Sometimes overly passionate religious
people will ask, “What if you die today? Then what?”
That’s an important question regarding eternity but
can also feel a little too aggressive, like a scare
Maybe we should be asking ourselves, “What if I wake
up tomorrow?” Who am I going to be?
Am I making the right kind of memories for my
children? Am I being a good spiritual witness to
others? Will I live like I believe Jesus is coming
back? What about my spiritual legacy?
It’s actually the last question I want to talk
about. A basic definition for legacy is, “Something
handed down from generation to generation.” With all
the important questions we ask ourselves, legacy is
easy to overlook. Why? Because time slips away too
An 85 year old man was asked what his plans for the
future were. He answered, “Honey, at my age, I don’t
even buy green bananas anymore.”
Leaving a good legacy could be compared to a relay
race. These races are won or lost at the handing of
the baton. To drop the baton means losing the race.
All the hard work, all the training, everything
could be dashed with a single fumble. Rule number
one of relay events is: NEVER DROP THE BATON.
But we all know someone who dropped the baton with
their legacy. We have not successfully finished the
race of life until we have passed on our important
batons to the next generation.
Christian sociologist Tony Campolo tells of a
research project once conducted with people over the
age of 90. The interviewers asked these elderly
people, “As you look back on your life, what do you
wish you had done differently?” Three answers
emerged with a sizeable majority:
1) they wished they had risked more;
2) they wished they had spent more time in
3) they wished they had done more to leave a legacy.
Did you catch that? The majority wished they had
something to pass on to the next generation.
I’m sure you’ve seen the bumper
sticker—usually on the back of an expensive RV or
luxury car—that says, “We’re spending our children’s
inheritance!” Most people slap those things on as a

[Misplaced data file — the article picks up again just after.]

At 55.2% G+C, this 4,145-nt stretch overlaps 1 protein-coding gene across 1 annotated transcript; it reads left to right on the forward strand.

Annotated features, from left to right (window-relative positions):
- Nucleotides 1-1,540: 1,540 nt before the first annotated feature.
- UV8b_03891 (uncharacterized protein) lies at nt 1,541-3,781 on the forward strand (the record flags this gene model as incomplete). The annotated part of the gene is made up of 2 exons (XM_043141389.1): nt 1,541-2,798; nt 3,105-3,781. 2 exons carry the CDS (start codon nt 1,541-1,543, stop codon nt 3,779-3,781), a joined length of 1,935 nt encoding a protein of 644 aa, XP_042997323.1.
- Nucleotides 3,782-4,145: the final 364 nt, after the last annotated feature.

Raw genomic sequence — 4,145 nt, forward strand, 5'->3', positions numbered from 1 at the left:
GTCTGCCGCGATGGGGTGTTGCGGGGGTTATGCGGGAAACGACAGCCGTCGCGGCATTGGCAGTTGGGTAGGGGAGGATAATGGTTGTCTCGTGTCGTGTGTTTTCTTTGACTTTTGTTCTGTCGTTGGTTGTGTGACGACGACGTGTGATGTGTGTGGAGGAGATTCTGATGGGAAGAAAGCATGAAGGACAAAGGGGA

joke, of course, but behind the humor is the rather
sad picture of people living only for themselves and
their pleasures, oblivious to the needs of the next
generation. But our most important legacy is neither
a legacy of dollars and investments in a will, nor
is it even just a legacy of a good name and moral
life, but it is an eternal legacy of people who will
live eternally in heaven. Our legacy is a
culmination of our efforts and passions for passing
the baton of faith and ministry.
Which brings me to our 2018
large offering. The money you give to the Legacy
Maker offering is not about the money. Instead,
everything given from November 18 to the end of the
year will go to making a stronger spiritual legacy
and enduring impact on the kingdom of God. The
offering collected will be divided between two
1.) Half of all collected will go toward LCC’s Appel
Scholarship for students who desire Christian
ministries. Our legacy is to leave as many
preachers, missionaries, and Christian business
leaders as we can to continue the mission of Jesus.
This legacy has always been important to our church
and a vital part of our DNA.
2) The other half collected will go toward
refurbishing the baptismal changing rooms,
bathrooms, and hall area. Baptizing new believers is
another major piece of our DNA and it’s important to
us to welcome our brothers and sisters well.
So, would you join us in being a LEGACY MAKER? The
next generation is counting on us and will be
blessed if we pass the baton successfully.